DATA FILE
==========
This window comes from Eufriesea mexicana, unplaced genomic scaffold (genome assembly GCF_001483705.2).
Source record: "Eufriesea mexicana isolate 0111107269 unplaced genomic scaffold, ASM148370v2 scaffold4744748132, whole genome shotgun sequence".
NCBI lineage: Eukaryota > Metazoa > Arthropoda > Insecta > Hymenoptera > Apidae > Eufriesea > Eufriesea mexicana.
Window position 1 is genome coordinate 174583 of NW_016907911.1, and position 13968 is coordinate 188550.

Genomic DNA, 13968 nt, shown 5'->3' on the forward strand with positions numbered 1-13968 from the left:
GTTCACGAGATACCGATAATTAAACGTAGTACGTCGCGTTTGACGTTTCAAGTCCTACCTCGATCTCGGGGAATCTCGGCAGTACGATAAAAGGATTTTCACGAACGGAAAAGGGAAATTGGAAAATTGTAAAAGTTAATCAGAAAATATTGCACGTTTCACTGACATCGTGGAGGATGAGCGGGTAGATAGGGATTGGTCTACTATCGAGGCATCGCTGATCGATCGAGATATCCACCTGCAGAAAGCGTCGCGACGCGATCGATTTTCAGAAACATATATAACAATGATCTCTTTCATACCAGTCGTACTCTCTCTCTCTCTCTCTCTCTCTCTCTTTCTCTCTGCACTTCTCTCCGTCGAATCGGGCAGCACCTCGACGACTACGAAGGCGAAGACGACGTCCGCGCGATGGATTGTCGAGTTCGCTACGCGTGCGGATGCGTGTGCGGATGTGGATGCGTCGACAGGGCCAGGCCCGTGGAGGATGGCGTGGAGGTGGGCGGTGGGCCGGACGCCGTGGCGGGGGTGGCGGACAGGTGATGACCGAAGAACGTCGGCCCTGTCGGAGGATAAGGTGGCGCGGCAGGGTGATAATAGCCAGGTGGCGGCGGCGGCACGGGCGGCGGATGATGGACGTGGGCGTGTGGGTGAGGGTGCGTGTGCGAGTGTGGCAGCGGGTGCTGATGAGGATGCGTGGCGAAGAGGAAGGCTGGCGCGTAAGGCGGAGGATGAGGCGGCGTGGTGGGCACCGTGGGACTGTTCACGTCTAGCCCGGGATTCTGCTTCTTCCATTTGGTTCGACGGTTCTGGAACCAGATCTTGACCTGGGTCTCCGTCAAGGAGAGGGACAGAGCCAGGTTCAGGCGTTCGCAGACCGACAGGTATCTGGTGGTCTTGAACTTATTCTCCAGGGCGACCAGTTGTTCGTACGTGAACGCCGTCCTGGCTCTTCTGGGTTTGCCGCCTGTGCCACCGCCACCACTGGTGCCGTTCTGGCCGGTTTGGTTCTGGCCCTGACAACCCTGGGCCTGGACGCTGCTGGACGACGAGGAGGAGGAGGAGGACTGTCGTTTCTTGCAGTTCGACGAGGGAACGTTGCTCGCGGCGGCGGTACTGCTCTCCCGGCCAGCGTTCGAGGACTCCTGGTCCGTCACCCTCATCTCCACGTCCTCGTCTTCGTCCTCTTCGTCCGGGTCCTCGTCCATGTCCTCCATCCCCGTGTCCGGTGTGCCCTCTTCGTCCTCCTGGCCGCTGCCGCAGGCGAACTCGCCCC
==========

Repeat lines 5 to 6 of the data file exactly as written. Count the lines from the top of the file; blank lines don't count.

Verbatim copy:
Genomic DNA, 13968 nt, shown 5'->3' on the forward strand with positions numbered 1-13968 from the left:
GTTCACGAGATACCGATAATTAAACGTAGTACGTCGCGTTTGACGTTTCAAGTCCTACCTCGATCTCGGGGAATCTCGGCAGTACGATAAAAGGATTTTCACGAACGGAAAAGGGAAATTGGAAAATTGTAAAAGTTAATCAGAAAATATTGCACGTTTCACTGACATCGTGGAGGATGAGCGGGTAGATAGGGATTGGTCTACTATCGAGGCATCGCTGATCGATCGAGATATCCACCTGCAGAAAGCGTCGCGACGCGATCGATTTTCAGAAACATATATAACAATGATCTCTTTCATACCAGTCGTACTCTCTCTCTCTCTCTCTCTCTCTCTCTTTCTCTCTGCACTTCTCTCCGTCGAATCGGGCAGCACCTCGACGACTACGAAGGCGAAGACGACGTCCGCGCGATGGATTGTCGAGTTCGCTACGCGTGCGGATGCGTGTGCGGATGTGGATGCGTCGACAGGGCCAGGCCCGTGGAGGATGGCGTGGAGGTGGGCGGTGGGCCGGACGCCGTGGCGGGGGTGGCGGACAGGTGATGACCGAAGAACGTCGGCCCTGTCGGAGGATAAGGTGGCGCGGCAGGGTGATAATAGCCAGGTGGCGGCGGCGGCACGGGCGGCGGATGATGGACGTGGGCGTGTGGGTGAGGGTGCGTGTGCGAGTGTGGCAGCGGGTGCTGATGAGGATGCGTGGCGAAGAGGAAGGCTGGCGCGTAAGGCGGAGGATGAGGCGGCGTGGTGGGCACCGTGGGACTGTTCACGTCTAGCCCGGGATTCTGCTTCTTCCATTTGGTTCGACGGTTCTGGAACCAGATCTTGACCTGGGTCTCCGTCAAGGAGAGGGACAGAGCCAGGTTCAGGCGTTCGCAGACCGACAGGTATCTGGTGGTCTTGAACTTATTCTCCAGGGCGACCAGTTGTTCGTACGTGAACGCCGTCCTGGCTCTTCTGGGTTTGCCGCCTGTGCCACCGCCACCACTGGTGCCGTTCTGGCCGGTTTGGTTCTGGCCCTGACAACCCTGGGCCTGGACGCTGCTGGACGACGAGGAGGAGGAGGAGGACTGTCGTTTCTTGCAGTTCGACGAGGGAACGTTGCTCGCGGCGGCGGTACTGCTCTCCCGGCCAGCGTTCGAGGACTCCTGGTCCGTCACCCTCATCTCCACGTCCTCGTCTTCGTCCTCTTCGTCCGGGTCCTCGTCCATGTCCTCCATCCCCGTGTCCGGTGTGCCCTCTTCGTCCTCCTGGCCGCTGCCGCAGGCGAACTCGCCCC